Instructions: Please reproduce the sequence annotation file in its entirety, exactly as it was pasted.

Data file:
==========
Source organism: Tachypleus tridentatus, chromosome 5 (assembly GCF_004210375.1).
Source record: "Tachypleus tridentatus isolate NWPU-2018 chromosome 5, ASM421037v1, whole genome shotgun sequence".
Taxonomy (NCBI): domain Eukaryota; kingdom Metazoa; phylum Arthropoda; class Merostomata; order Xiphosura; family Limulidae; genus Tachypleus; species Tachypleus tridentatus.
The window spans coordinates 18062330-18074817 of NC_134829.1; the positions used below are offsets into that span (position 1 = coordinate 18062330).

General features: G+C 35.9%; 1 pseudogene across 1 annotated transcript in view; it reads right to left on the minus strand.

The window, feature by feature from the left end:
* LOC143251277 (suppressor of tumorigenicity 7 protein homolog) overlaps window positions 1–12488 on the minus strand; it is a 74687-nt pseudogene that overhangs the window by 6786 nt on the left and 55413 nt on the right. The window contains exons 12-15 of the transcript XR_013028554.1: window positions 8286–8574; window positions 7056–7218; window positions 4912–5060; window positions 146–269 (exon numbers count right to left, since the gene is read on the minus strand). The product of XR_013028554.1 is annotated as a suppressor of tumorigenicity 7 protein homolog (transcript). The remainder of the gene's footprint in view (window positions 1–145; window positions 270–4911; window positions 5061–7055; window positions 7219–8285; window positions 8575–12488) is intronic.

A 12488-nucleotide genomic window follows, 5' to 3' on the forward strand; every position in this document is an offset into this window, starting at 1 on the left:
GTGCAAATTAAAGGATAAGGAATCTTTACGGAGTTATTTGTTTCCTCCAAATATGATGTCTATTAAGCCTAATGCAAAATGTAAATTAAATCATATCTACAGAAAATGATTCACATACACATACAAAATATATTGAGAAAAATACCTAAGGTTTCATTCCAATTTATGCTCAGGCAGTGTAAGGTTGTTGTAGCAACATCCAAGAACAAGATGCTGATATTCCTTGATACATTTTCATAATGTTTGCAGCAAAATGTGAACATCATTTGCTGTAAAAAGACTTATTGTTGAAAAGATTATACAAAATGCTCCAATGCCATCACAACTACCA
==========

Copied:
Source organism: Tachypleus tridentatus, chromosome 5 (assembly GCF_004210375.1).
Source record: "Tachypleus tridentatus isolate NWPU-2018 chromosome 5, ASM421037v1, whole genome shotgun sequence".
Taxonomy (NCBI): domain Eukaryota; kingdom Metazoa; phylum Arthropoda; class Merostomata; order Xiphosura; family Limulidae; genus Tachypleus; species Tachypleus tridentatus.
The window spans coordinates 18062330-18074817 of NC_134829.1; the positions used below are offsets into that span (position 1 = coordinate 18062330).

General features: G+C 35.9%; 1 pseudogene across 1 annotated transcript in view; it reads right to left on the minus strand.

The window, feature by feature from the left end:
* LOC143251277 (suppressor of tumorigenicity 7 protein homolog) overlaps window positions 1–12488 on the minus strand; it is a 74687-nt pseudogene that overhangs the window by 6786 nt on the left and 55413 nt on the right. The window contains exons 12-15 of the transcript XR_013028554.1: window positions 8286–8574; window positions 7056–7218; window positions 4912–5060; window positions 146–269 (exon numbers count right to left, since the gene is read on the minus strand). The product of XR_013028554.1 is annotated as a suppressor of tumorigenicity 7 protein homolog (transcript). The remainder of the gene's footprint in view (window positions 1–145; window positions 270–4911; window positions 5061–7055; window positions 7219–8285; window positions 8575–12488) is intronic.

A 12488-nucleotide genomic window follows, 5' to 3' on the forward strand; every position in this document is an offset into this window, starting at 1 on the left:
GTGCAAATTAAAGGATAAGGAATCTTTACGGAGTTATTTGTTTCCTCCAAATATGATGTCTATTAAGCCTAATGCAAAATGTAAATTAAATCATATCTACAGAAAATGATTCACATACACATACAAAATATATTGAGAAAAATACCTAAGGTTTCATTCCAATTTATGCTCAGGCAGTGTAAGGTTGTTGTAGCAACATCCAAGAACAAGATGCTGATATTCCTTGATACATTTTCATAATGTTTGCAGCAAAATGTGAACATCATTTGCTGTAAAAAGACTTATTGTTGAAAAGATTATACAAAATGCTCCAATGCCATCACAACTACCA